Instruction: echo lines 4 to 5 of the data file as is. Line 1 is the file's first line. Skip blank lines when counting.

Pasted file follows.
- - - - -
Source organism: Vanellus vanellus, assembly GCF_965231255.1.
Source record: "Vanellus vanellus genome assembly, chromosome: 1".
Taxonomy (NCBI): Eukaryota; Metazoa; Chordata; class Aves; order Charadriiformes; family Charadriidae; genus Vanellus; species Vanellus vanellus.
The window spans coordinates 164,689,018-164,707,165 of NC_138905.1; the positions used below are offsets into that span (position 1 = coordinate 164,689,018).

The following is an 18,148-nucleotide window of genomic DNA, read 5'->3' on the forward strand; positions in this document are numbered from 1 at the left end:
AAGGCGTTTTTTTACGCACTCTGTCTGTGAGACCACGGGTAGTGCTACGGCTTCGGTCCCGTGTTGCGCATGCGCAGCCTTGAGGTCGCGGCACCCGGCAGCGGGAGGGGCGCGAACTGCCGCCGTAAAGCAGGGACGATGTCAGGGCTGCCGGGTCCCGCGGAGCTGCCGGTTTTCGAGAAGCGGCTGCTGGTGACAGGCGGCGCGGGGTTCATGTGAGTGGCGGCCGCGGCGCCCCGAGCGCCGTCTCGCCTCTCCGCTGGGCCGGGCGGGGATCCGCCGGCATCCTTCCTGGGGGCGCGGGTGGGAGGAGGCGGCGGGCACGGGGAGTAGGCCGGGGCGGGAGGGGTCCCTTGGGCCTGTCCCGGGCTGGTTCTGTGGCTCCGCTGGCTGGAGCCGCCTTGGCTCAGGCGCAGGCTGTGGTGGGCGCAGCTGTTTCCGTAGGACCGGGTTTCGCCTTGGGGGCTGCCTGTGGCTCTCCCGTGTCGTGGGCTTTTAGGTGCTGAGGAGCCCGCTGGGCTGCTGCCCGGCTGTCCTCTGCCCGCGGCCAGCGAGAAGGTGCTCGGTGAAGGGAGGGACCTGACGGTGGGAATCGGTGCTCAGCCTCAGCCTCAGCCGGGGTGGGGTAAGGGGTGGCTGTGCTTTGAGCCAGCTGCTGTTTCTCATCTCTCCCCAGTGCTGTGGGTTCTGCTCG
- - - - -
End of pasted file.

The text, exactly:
The window spans coordinates 164,689,018-164,707,165 of NC_138905.1; the positions used below are offsets into that span (position 1 = coordinate 164,689,018).

The following is an 18,148-nucleotide window of genomic DNA, read 5'->3' on the forward strand; positions in this document are numbered from 1 at the left end: